laws that prevent that. organizations -- about whetherns there have been improvements generally within the afghan government and specifically related to united states contracts for goods and services? >> the n.e.a. that allowed the u.s. to cease contracting with the enemy was very helpful. if you had indication with a contractor or subcontractor was associated with the enemy we could immediately stop that contract. i read the recent investigator general of a chemist and's report, how to take that legislation further. i absolutely support that. it would expand that be on the department of defense so other u.s. government agencies could also have the same authorities we have been given as a result of that very helpful legislation, and also to address a different level of contracts in the past have been over $100,000. as would bring it down to a level below that. i do think we have had some improvement in that particular area as a result of that legislation. continuing to move in that direction would be very helpful. >> thank you. one last question. thechairman asked you about afghan inte
obviously will affect complying with the law of the land if we have to. i may follow-up -- do you you right now have intentions for a timetable of when the department would get back to the committee on its intention and plan for complying -- >> this is evolving and i have that they the review are leading, and then we will proceed on that basis. i don't want an expectation here that isn't correct. that is why wanted to make sure. -- i understand what is expected. as to your bastions about overseas, overhead, and the other observations you made about how we are assessing what we have to do to comply with these new realities. consolidatingeen and closing facilities overseas for the last few years. we will have a study complete by the end of this month -- this on additional recommendations on closing facilities and consolidating overseas. so, yes, that has been ongoing. i and thee time, president think, the leadership of the doj, but we also need to look at our infrastructure in this country as well. >> can i have a couple of facts -- we transferred more than 100 sites back to our allies since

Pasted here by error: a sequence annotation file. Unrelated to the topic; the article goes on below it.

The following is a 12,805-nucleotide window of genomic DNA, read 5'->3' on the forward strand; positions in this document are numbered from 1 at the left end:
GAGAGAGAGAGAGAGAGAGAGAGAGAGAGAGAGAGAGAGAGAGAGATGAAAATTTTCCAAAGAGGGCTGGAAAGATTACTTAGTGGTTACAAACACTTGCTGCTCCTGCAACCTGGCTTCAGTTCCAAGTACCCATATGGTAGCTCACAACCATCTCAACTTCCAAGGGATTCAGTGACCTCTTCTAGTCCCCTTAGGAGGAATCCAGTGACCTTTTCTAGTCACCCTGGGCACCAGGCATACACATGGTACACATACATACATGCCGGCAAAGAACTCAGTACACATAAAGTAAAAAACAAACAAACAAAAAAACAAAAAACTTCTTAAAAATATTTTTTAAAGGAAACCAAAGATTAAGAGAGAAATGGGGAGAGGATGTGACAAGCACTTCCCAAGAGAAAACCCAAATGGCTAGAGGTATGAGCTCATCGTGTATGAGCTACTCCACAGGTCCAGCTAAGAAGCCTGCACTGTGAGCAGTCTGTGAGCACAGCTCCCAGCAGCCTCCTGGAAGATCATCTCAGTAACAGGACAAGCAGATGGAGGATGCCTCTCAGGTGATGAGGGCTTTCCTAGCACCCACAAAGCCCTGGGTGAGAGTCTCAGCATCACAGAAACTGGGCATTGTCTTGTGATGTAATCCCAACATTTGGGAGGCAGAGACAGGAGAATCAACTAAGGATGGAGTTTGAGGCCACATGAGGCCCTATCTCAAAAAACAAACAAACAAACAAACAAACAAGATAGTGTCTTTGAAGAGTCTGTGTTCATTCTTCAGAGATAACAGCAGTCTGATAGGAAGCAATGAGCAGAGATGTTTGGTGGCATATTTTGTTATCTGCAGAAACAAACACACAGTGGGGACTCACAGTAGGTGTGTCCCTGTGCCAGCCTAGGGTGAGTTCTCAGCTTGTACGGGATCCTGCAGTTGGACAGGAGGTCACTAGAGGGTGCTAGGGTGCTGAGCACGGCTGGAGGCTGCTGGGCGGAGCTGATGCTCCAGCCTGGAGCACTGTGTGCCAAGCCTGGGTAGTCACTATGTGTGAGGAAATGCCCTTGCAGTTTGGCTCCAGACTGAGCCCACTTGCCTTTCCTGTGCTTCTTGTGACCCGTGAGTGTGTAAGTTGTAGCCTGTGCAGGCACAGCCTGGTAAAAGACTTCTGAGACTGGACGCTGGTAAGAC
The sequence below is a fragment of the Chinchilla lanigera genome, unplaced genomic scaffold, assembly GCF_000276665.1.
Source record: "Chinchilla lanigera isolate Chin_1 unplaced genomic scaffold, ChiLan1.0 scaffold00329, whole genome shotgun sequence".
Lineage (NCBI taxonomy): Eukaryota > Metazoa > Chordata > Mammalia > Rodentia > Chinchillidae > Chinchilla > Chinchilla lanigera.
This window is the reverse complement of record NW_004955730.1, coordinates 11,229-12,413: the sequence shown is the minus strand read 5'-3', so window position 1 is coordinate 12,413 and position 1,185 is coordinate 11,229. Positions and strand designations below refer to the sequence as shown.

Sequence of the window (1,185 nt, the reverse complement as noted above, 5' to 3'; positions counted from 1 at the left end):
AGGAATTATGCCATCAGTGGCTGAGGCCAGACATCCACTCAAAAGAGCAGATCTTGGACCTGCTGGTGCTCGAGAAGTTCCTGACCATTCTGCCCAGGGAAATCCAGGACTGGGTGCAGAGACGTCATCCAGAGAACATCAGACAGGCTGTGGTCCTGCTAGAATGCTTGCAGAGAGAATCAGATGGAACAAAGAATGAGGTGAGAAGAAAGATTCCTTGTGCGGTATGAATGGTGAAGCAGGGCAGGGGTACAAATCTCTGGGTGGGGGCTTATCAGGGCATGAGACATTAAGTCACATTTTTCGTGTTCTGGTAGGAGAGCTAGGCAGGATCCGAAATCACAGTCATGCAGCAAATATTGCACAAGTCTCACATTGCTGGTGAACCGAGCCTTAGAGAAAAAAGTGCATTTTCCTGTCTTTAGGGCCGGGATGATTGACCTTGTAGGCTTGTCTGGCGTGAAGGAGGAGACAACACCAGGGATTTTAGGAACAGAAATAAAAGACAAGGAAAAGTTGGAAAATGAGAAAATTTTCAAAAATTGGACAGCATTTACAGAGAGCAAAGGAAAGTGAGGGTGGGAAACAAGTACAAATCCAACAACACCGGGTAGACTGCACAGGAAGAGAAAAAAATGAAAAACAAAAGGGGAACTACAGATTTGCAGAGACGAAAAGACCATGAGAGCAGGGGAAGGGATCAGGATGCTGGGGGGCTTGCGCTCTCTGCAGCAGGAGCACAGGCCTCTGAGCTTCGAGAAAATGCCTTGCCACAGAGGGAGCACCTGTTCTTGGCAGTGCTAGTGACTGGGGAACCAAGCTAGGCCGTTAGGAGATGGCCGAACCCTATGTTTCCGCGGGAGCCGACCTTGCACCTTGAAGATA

Search Results 0 to 7 of about 8